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Co-authored by Christina Negley and Jordan Paszek.
At last month’s Casualty Actuarial Society (CAS) Annual Meeting in Las Vegas, we were each honored to become Associates of the CAS and receive our ACAS credentials. What made this time even more special was the fact that we had both followed “non-traditional” routes to join the actuarial profession. We’d like to share some of our reflections on our time at the meeting and our respective career journeys.
Christina: At the Annual Meeting, I particularly enjoyed the featured speaker, Talithia Williams. Her presentation, “Impact the Future: The Data You Could Be Using and the People You Could Be Influencing,” incorporated data about actuaries, the actuarial profession and diversity. Her session focused on minority representation in our profession, and one of her graphs illustrated the link between early exposure to it and successful completion of all actuarial exams. That graph resonated with me since my actuarial career path did not start until a couple of years after I had finished my bachelor’s degree.
I had heard of actuaries prior to graduating from college, but only in passing (and the little I had been told sounded terribly boring!). I first considered an actuarial career while pursuing a graduate degree in mathematics at Illinois State University (ISU). ISU introduced me to the variety and innovation within the actuarial field and I realized this profession matched my desire to both communicate and apply mathematics. Since beginning my career at Pinnacle, I’ve enjoyed being involved with our outreach to local college and high school students through Pinnacle U and job shadows, teaching future generations about real actuarial work, the interesting things I get to do, and which skills are required to be an actuary.
Jordan: In the spirit of the Thanksgiving holiday, I was thankful for the opportunity to speak at and facilitate an interactive session on captive pricing at November’s CAS Annual Meeting. The resulting questions and discussions opened my eyes to the fact that every actuary has a unique background – whether it be experience, specific areas of expertise or perhaps a different way of thinking. I suppose you could say my favorite part of speaking was actually listening to other actuaries’ perspectives or opinions about a subject to which I’m exposed on a daily basis.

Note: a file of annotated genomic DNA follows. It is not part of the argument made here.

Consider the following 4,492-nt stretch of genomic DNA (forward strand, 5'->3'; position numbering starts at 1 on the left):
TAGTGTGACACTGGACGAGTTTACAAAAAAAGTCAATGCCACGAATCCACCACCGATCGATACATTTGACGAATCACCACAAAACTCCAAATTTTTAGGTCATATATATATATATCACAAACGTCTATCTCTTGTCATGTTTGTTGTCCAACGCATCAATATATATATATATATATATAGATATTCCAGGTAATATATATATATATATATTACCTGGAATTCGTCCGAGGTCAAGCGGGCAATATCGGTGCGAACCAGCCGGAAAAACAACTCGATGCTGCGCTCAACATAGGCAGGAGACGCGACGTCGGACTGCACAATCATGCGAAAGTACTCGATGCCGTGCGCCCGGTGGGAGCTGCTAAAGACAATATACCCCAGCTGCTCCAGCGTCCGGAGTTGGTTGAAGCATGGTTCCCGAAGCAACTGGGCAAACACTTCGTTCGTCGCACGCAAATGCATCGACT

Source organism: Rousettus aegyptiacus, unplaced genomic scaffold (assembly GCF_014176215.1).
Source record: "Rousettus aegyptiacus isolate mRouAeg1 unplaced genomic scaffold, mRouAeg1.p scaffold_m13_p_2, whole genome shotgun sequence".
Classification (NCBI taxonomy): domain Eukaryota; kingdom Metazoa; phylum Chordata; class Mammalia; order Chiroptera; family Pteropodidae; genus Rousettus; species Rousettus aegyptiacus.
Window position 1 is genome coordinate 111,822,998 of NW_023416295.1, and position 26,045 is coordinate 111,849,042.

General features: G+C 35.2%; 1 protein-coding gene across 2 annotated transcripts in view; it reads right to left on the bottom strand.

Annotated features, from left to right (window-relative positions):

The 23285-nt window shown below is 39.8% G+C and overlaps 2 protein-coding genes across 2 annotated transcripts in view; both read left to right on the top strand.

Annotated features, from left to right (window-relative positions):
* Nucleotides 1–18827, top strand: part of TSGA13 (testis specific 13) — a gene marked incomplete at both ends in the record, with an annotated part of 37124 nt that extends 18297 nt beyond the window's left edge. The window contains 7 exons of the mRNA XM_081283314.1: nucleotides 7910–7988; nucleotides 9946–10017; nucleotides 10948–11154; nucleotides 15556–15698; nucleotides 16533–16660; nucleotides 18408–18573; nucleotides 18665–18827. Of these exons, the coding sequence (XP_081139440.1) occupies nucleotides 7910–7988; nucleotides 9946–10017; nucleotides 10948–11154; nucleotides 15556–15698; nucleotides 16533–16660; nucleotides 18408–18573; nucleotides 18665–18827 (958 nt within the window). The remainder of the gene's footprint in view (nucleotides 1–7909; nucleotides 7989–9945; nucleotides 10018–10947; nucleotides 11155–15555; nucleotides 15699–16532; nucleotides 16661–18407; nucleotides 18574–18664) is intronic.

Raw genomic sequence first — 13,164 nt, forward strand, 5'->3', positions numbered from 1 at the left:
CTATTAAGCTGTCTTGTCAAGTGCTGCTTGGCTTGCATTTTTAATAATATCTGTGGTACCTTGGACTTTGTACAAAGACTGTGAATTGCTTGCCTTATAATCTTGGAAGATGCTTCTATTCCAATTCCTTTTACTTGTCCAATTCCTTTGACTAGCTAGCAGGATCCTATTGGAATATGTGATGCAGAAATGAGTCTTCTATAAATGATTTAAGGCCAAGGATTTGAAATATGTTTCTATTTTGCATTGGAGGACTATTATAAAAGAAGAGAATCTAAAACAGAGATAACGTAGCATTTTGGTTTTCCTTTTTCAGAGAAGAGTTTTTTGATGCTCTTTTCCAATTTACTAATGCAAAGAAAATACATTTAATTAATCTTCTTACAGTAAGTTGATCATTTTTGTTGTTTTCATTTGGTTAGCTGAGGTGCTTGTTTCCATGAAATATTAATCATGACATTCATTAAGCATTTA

As with Christina, I did not start my actuarial career path until after I had completed my bachelor’s degree. She and I have had engaging discussions about how our paths and backgrounds differ from the “traditional” actuarial candidate’s. I realized from a very young age that I enjoyed math because the final answer is objective and is either right or wrong (though this is hardly the case when trying to quantify risk). Having matured since then, I now understand my enjoyment of math stems from the many different ways one can arrive at a reasonable solution – similar to the numerous paths one can take to become an actuary.
In this era of big data, increasingly complex predictive analytics capabilities and insurtech, the field of actuarial science offers enticing possibilities for young people making career choices. It’s best to be as well-informed as possible when weighing career options. We both enjoy teaching students what an actuary is, what we really do and why we think it’s a great career. We also look forward to congratulating others as they become credentialed actuaries.
Jordan Paszek is a Senior Actuarial Analyst with Pinnacle Actuarial Resources, Inc. in the Bloomington, Illinois office. He holds a Bachelor of Arts degree in Mathematics from Dominican College of Blauvelt, NY and a Capstone Certificate in Actuarial Science from the University of Wisconsin-Madison. Jordan has experience in assignments involving loss reserving, funding studies, loss cost projections, captive feasibility studies, simulation methods and risk transfer analysis. He is an Associate of the Casualty Actuarial Society and a Member of the American Academy of Actuaries.
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